Since Facebook announced Graph Search last week, experts have been speculating at the implications for a certain Internet giant.
Well, a conference call to discuss Google’s quarterly earnings provided ample opportunity to ask CEO Larry Page for his thoughts on the newest entry in the field. Unfortunately, Mr. Page—dogged by a mysterious ailment that has reduced his speaking voice to an asthmatic wheeze—dodged the question about Facebook’s product. Instead, he responded with an exegesis on Google’s own search features:
When we think about search, our mission has been organizing the world’s information and making it useful … We’ve been at it for quite a while, and made all sorts of investments … and we’ll continue to do that. … Ten years ago, what Google did is almost unthinkable compared to what it now does and understands. … Look at [Google] Voice, which we’ve made huge investments in, and has applications in mobile. … [Google] Now is another great example … it’s answering a question before you think to ask it. So I feel very confident of our product.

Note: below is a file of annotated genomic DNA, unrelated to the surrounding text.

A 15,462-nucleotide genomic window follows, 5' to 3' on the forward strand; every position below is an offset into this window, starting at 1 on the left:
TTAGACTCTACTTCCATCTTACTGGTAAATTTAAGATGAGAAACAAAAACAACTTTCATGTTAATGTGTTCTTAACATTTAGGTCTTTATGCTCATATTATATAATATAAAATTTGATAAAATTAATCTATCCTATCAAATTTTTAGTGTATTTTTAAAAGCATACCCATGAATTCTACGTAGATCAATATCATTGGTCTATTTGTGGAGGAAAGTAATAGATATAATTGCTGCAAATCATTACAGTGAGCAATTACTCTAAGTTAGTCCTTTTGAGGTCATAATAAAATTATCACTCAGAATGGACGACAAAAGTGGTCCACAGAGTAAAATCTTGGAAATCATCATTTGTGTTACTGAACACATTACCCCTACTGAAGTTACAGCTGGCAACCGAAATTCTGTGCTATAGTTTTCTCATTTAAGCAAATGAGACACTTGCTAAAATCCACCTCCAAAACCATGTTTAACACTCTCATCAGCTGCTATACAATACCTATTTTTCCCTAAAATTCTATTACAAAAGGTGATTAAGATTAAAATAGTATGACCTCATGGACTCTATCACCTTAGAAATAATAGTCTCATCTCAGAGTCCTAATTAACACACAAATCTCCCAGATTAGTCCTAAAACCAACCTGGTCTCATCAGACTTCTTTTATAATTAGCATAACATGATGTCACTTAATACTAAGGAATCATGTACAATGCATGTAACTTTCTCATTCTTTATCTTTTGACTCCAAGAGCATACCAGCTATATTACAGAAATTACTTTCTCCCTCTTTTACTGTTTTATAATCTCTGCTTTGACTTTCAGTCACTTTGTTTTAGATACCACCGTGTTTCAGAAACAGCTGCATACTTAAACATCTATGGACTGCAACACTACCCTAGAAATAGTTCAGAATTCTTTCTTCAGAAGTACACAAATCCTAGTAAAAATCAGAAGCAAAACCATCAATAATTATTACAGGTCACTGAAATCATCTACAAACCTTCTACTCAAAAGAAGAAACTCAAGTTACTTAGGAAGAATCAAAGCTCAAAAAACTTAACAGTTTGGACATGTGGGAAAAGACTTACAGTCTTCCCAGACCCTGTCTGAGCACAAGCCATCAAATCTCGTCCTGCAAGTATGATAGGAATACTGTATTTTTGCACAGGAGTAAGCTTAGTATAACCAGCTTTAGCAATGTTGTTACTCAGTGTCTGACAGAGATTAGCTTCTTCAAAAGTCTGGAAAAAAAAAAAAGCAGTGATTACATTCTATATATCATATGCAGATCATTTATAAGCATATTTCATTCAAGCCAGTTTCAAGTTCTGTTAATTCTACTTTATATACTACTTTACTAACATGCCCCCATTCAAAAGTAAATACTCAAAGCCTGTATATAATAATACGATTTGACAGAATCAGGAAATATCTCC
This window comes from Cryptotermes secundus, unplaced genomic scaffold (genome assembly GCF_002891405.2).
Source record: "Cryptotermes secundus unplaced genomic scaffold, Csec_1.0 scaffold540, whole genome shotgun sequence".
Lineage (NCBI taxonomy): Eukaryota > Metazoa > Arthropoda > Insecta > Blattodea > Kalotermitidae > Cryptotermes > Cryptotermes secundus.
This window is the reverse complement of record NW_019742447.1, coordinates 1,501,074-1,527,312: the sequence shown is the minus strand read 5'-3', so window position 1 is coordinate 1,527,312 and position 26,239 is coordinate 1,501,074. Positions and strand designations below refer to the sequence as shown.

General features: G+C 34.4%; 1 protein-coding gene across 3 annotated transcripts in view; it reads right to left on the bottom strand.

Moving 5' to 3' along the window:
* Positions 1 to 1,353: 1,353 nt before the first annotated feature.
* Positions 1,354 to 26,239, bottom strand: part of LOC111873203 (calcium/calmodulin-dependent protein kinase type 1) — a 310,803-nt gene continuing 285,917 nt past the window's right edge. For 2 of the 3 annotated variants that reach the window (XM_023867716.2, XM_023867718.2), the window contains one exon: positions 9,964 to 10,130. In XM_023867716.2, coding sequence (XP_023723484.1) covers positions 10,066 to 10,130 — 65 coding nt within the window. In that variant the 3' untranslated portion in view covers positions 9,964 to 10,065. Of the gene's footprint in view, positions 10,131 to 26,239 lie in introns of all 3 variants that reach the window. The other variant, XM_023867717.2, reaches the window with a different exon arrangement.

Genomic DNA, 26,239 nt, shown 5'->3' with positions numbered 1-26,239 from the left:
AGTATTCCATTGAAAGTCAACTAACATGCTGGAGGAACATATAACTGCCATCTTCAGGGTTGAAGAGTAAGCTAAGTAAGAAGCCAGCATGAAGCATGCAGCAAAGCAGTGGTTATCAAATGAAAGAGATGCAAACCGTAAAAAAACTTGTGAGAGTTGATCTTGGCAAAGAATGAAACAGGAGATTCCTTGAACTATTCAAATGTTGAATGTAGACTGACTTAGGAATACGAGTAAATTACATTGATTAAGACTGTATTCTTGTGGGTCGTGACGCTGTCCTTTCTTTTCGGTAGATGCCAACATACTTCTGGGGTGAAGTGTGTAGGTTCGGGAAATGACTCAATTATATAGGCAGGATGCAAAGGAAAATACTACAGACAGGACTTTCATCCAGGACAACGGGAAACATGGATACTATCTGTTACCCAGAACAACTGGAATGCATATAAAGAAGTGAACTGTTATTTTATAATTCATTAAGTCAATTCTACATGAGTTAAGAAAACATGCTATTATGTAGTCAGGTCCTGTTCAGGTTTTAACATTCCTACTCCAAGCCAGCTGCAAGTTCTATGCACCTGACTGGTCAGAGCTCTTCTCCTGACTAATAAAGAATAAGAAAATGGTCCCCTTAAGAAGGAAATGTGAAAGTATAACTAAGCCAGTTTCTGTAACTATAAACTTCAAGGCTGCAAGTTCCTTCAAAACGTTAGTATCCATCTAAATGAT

Google Now, if you haven’t been reading your Search Engine Land, is the product that anticipates users queries, and which might be particularly useful to a certain weary-voiced tech executive. “Wouldn’t it be great if we answered your questions before you asked them?” Mr. Page said to the banking analysts dialed into today’s call. “It would save you a lot of work.”
And, presumably, it would save Mr. Page’s tired vocal cords.